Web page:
A dear friend recently gave me four tiny books, all written between 1915 and 1923, all having to do with English: Better Say; Faulty Diction; S.O.S. Slips of Speech; and Mend Your Speech.
My husband and I are both language nerds (that’s a good thing) and have both enjoyed dipping into these four little gems and reading examples to each other. (Aren’t we a fun couple?) To my surprise, many of the rules we use today were valid almost 100 years ago. All languages change over time because of common usage but not as quickly as most of us probably imagine.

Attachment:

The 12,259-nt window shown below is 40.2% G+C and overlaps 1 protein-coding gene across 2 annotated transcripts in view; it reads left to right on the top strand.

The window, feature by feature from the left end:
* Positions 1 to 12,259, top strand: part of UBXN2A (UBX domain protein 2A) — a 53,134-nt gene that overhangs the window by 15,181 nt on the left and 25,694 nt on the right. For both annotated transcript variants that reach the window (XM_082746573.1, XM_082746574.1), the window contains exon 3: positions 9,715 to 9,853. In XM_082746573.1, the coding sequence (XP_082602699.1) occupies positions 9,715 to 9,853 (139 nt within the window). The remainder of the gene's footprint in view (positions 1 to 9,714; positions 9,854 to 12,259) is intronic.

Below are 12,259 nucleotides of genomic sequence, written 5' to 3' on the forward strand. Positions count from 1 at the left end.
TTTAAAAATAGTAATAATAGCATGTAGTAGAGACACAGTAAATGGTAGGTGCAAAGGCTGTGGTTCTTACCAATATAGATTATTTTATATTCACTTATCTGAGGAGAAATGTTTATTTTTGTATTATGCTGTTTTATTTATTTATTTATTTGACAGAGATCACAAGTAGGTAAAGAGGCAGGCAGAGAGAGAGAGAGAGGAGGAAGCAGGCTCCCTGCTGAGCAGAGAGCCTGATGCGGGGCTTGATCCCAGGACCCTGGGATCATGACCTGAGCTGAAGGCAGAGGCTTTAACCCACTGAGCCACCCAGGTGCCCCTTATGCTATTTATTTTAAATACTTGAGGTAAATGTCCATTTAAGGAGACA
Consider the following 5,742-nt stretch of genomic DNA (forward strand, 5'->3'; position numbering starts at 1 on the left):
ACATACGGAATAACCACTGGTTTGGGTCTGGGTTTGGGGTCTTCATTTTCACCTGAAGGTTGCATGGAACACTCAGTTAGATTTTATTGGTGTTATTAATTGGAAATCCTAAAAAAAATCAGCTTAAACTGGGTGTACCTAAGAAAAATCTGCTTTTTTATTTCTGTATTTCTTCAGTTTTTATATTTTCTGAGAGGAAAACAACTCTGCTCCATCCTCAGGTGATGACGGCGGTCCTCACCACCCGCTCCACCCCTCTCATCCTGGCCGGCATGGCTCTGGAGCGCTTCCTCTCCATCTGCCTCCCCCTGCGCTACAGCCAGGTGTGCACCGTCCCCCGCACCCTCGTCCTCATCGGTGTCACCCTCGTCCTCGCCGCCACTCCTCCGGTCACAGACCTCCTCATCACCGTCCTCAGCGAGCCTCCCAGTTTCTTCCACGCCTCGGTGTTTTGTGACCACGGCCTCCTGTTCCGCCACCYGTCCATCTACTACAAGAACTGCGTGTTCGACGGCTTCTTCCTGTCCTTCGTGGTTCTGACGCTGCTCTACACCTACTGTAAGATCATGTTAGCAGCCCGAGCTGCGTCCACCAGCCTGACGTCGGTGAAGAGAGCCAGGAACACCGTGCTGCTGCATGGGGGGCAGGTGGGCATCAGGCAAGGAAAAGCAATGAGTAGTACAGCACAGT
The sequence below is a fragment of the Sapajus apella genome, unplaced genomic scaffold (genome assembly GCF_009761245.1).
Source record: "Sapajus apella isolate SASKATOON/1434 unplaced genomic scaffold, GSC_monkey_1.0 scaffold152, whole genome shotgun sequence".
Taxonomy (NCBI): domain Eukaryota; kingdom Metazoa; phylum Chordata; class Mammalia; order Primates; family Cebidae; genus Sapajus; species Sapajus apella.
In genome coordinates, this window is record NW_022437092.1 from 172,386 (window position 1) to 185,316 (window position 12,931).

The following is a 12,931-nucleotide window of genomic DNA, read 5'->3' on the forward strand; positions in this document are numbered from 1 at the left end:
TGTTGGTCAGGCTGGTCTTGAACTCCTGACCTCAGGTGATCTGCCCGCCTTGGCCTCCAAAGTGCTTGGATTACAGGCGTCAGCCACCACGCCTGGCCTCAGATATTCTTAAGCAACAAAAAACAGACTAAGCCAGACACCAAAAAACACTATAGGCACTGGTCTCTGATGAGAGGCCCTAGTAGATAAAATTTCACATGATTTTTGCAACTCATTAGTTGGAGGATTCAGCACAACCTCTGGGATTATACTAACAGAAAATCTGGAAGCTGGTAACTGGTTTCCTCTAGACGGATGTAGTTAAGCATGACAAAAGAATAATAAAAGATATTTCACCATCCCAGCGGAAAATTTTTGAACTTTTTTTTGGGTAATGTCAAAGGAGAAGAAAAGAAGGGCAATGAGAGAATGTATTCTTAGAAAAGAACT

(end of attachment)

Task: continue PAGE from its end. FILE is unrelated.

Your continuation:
On the other hand, one of the books devotes a lot of space to making the distinctions among the following words: abrasion, cut, gash, graze, incision, scrape, scratch and wound. I do hope you have not been using gash for cut!
I’ll be dipping into these four books from time to time to bring you rules of yesteryear that may or may not still be applicable today.
Of course, I have no idea why you can’t see all four books. But you get an idea of what they look like.